Southern Arizona trip report

Azjeff

Active member
At the end of October we headed south for a week in southern Arizona checking out a few State Parks. First stop was Catalina SP northwest of Tucson. What a nice campground, sites spaced out, all paved, all facilities well cared for. The Catalina mountains make a great backdrop and there's good hiking right out of the park. I mountain biked a trail I've read about, 50 Year Trail, and it wasn't one I'll ride again. Too many baby head rock gardens and multi-use trails to be fun for me. This park has great access to Tucson and Biosphere 2, a self-contained space-colonization experiment is nearby. The desert flora is super-sized compared to what we have in north-central Az. The metro is growing outward and is right beside the park but you'd never know it when you're there. I'd say any size RV would fit in the majority of the sites. We'll be back for a longer stay.

Catalina campsite
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View of Catalina mtns while hiking
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Hard riding
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Saw this guy one evening getting warm on a park road when we went for a spin around the park
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Next stop was Kartchner Caverns State Park south of Benson. We've been here before and toured the caverns and wanted to stay again. The caverns are "living", still dripping water and building the formations so they have strict rules about not touching and stay on the path and they have misters to prevent dust in the air that damages the atmosphere. Another nice park, kinda remote, but within driving distance of Tombstone, Bisbee, Sierra Vista, and the famous border wall if you want to see it. We visited friends in Sierra Vista and I got a decent ride in the nearby mountains on the edge of Fort Huachuca Army Base. We intended to spend a couple of days at Patagonia Lake State Park to the southwest of Kartchner but I brushed a giant agave on a less than fun bike-a-hike deal and got a spike embedded in my left little finger that quickly got infected so we cut the trip short and headed back north home. Got some antibiotic from my doc and 2 weeks later the spike worked out to where I could see the end and I got it out. So we've got unfinished business in southern Arizona and a couple of other places to check out. Got just barely under 10 mpg for the 750 mile trip, happy with that considering the elevation changes and wind.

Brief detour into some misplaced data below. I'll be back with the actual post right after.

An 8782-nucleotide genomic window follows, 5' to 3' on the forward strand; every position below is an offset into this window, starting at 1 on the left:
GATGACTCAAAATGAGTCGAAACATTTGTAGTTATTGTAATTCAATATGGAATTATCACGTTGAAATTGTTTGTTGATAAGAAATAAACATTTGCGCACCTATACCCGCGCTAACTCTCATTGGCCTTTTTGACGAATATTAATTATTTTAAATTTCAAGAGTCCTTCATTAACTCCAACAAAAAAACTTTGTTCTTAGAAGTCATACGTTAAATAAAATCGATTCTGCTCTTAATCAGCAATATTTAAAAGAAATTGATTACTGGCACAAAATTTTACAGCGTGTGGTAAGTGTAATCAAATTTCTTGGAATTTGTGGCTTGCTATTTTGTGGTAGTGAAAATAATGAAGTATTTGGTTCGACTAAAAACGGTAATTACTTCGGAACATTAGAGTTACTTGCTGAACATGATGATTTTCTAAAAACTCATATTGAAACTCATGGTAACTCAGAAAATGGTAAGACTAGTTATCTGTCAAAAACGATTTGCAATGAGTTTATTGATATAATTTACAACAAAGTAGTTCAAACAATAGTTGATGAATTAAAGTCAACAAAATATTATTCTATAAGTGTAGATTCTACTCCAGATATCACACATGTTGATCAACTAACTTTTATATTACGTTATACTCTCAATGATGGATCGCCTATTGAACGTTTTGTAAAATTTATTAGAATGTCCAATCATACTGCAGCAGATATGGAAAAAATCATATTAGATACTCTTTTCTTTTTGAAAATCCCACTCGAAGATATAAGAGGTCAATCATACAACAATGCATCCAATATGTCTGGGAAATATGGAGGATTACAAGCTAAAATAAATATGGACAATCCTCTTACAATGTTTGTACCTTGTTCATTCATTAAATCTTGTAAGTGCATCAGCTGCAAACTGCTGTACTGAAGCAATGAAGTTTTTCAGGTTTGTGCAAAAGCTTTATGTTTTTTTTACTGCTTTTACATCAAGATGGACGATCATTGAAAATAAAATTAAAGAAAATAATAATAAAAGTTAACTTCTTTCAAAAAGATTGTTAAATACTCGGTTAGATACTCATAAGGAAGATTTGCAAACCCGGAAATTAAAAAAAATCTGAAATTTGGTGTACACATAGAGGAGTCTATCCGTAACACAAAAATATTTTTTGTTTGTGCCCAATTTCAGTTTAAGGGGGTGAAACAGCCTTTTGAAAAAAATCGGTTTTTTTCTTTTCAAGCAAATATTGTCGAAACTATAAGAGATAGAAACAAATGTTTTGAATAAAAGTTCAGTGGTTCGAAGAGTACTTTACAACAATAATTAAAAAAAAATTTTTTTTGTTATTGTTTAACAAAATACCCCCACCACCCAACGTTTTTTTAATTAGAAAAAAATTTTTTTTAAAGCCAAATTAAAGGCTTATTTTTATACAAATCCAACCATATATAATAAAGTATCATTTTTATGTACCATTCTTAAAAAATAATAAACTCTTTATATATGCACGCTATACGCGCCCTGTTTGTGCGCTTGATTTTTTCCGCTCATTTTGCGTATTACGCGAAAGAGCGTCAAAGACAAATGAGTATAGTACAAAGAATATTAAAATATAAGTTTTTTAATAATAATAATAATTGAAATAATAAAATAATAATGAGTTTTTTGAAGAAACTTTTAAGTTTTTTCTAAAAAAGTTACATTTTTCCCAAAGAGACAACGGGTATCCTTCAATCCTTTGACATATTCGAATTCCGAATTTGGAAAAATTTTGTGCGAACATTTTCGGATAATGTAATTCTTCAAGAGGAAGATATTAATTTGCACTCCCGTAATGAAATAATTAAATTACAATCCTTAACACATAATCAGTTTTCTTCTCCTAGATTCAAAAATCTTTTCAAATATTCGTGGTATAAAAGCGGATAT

Air driven water cooled diamond toothed chain saw used to carve the pathways in the caverns.
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Interesting anthill near our campsite, the rim was perfecty round and the ants were taking little individual leaves from mesquite down the hole.
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Homland Security observation blimp used to watch the border, it sat about 1/2 mile from friend's house on Fort Huachuca land. They say it goes up 10,000 feet.
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Agave spike and the hole it came out of. It went it to the right, you can see the redness but the swelling is way down in this pic. These agave plants are huge, this needle sharp spike is at the end of 2-3 foot long leaves(?) and breaks off when it penetrates something unlucky.
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Wayne

Administrator
Staff member
Great post!

We love the mountains and can't wait to get to Arizona to do some hiking.

I had no idea there are pneumatic diamond chained chain saws, when I first saw the picture it thought it was a joke. Can you imagine running one of those for hours while sawing through stone in a cave?

I would turn around if I came upon those rocks on the trail. While yes it may be a challenge, things don't heal quickly anymore, so it's just not worth the risk to me. One time when we were in Colorado, we saw a couple guys riding downhill on a trail with rocks about twice that size and they were flying. I'm sure it was a thrill, but the risk/reward just isn't there.

Did the ants cut the Pepsi can up and take that down the hole too? :) From the size of the hill, those must be some pretty serious ants!

Who would have known we use balloons on the border? I'll bet they are very effective.
 
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